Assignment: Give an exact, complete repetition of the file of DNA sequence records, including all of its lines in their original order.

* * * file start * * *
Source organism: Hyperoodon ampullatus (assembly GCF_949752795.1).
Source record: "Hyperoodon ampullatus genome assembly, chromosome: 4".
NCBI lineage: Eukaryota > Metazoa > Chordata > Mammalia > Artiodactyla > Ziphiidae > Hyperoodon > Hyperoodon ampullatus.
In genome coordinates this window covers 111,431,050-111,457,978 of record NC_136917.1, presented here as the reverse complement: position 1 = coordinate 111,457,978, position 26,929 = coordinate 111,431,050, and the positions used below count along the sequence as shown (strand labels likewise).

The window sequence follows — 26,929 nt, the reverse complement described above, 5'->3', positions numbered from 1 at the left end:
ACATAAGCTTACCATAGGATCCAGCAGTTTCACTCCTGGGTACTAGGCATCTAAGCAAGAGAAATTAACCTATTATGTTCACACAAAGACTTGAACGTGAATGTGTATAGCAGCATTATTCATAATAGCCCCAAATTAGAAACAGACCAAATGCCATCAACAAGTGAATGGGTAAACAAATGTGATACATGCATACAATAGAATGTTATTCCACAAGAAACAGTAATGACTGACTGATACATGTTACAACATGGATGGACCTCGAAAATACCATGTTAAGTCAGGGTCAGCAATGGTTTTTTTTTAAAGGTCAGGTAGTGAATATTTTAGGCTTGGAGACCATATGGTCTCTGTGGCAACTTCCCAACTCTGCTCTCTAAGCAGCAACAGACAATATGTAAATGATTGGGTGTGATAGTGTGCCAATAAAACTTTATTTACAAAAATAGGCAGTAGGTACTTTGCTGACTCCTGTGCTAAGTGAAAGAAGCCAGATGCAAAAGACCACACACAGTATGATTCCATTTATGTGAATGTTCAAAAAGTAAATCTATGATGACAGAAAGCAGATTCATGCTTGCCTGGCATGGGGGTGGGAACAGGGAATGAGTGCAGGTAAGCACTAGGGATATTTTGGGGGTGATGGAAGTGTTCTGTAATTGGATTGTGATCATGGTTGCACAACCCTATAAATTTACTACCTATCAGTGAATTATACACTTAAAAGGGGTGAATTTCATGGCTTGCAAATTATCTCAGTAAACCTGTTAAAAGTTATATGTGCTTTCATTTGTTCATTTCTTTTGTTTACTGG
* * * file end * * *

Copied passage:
Source organism: Hyperoodon ampullatus (assembly GCF_949752795.1).
Source record: "Hyperoodon ampullatus genome assembly, chromosome: 4".
NCBI lineage: Eukaryota > Metazoa > Chordata > Mammalia > Artiodactyla > Ziphiidae > Hyperoodon > Hyperoodon ampullatus.
In genome coordinates this window covers 111,431,050-111,457,978 of record NC_136917.1, presented here as the reverse complement: position 1 = coordinate 111,457,978, position 26,929 = coordinate 111,431,050, and the positions used below count along the sequence as shown (strand labels likewise).

The window sequence follows — 26,929 nt, the reverse complement described above, 5'->3', positions numbered from 1 at the left end:
ACATAAGCTTACCATAGGATCCAGCAGTTTCACTCCTGGGTACTAGGCATCTAAGCAAGAGAAATTAACCTATTATGTTCACACAAAGACTTGAACGTGAATGTGTATAGCAGCATTATTCATAATAGCCCCAAATTAGAAACAGACCAAATGCCATCAACAAGTGAATGGGTAAACAAATGTGATACATGCATACAATAGAATGTTATTCCACAAGAAACAGTAATGACTGACTGATACATGTTACAACATGGATGGACCTCGAAAATACCATGTTAAGTCAGGGTCAGCAATGGTTTTTTTTTAAAGGTCAGGTAGTGAATATTTTAGGCTTGGAGACCATATGGTCTCTGTGGCAACTTCCCAACTCTGCTCTCTAAGCAGCAACAGACAATATGTAAATGATTGGGTGTGATAGTGTGCCAATAAAACTTTATTTACAAAAATAGGCAGTAGGTACTTTGCTGACTCCTGTGCTAAGTGAAAGAAGCCAGATGCAAAAGACCACACACAGTATGATTCCATTTATGTGAATGTTCAAAAAGTAAATCTATGATGACAGAAAGCAGATTCATGCTTGCCTGGCATGGGGGTGGGAACAGGGAATGAGTGCAGGTAAGCACTAGGGATATTTTGGGGGTGATGGAAGTGTTCTGTAATTGGATTGTGATCATGGTTGCACAACCCTATAAATTTACTACCTATCAGTGAATTATACACTTAAAAGGGGTGAATTTCATGGCTTGCAAATTATCTCAGTAAACCTGTTAAAAGTTATATGTGCTTTCATTTGTTCATTTCTTTTGTTTACTGG